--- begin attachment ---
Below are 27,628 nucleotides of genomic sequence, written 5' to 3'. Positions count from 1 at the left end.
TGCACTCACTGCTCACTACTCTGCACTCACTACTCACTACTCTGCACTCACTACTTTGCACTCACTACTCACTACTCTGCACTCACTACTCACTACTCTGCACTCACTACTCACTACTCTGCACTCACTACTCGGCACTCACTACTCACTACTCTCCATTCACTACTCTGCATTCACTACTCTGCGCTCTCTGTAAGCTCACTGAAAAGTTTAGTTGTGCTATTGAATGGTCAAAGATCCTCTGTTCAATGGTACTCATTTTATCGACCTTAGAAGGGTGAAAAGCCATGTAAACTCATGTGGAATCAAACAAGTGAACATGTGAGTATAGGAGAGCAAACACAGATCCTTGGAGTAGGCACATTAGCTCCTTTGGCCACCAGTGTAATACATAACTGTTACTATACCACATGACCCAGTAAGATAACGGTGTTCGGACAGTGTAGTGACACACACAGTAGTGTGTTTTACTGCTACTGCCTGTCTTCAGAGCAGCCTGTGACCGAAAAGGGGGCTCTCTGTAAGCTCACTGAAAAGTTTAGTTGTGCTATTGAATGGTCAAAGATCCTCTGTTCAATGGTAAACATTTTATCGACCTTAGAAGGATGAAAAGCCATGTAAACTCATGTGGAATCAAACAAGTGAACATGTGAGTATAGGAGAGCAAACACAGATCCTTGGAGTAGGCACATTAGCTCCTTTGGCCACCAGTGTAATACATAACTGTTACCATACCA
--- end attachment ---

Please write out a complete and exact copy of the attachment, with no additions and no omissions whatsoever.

Below are 27,628 nucleotides of genomic sequence, written 5' to 3'. Positions count from 1 at the left end.
TGCACTCACTGCTCACTACTCTGCACTCACTACTCACTACTCTGCACTCACTACTTTGCACTCACTACTCACTACTCTGCACTCACTACTCACTACTCTGCACTCACTACTCACTACTCTGCACTCACTACTCGGCACTCACTACTCACTACTCTCCATTCACTACTCTGCATTCACTACTCTGCGCTCTCTGTAAGCTCACTGAAAAGTTTAGTTGTGCTATTGAATGGTCAAAGATCCTCTGTTCAATGGTACTCATTTTATCGACCTTAGAAGGGTGAAAAGCCATGTAAACTCATGTGGAATCAAACAAGTGAACATGTGAGTATAGGAGAGCAAACACAGATCCTTGGAGTAGGCACATTAGCTCCTTTGGCCACCAGTGTAATACATAACTGTTACTATACCACATGACCCAGTAAGATAACGGTGTTCGGACAGTGTAGTGACACACACAGTAGTGTGTTTTACTGCTACTGCCTGTCTTCAGAGCAGCCTGTGACCGAAAAGGGGGCTCTCTGTAAGCTCACTGAAAAGTTTAGTTGTGCTATTGAATGGTCAAAGATCCTCTGTTCAATGGTAAACATTTTATCGACCTTAGAAGGATGAAAAGCCATGTAAACTCATGTGGAATCAAACAAGTGAACATGTGAGTATAGGAGAGCAAACACAGATCCTTGGAGTAGGCACATTAGCTCCTTTGGCCACCAGTGTAATACATAACTGTTACCATACCA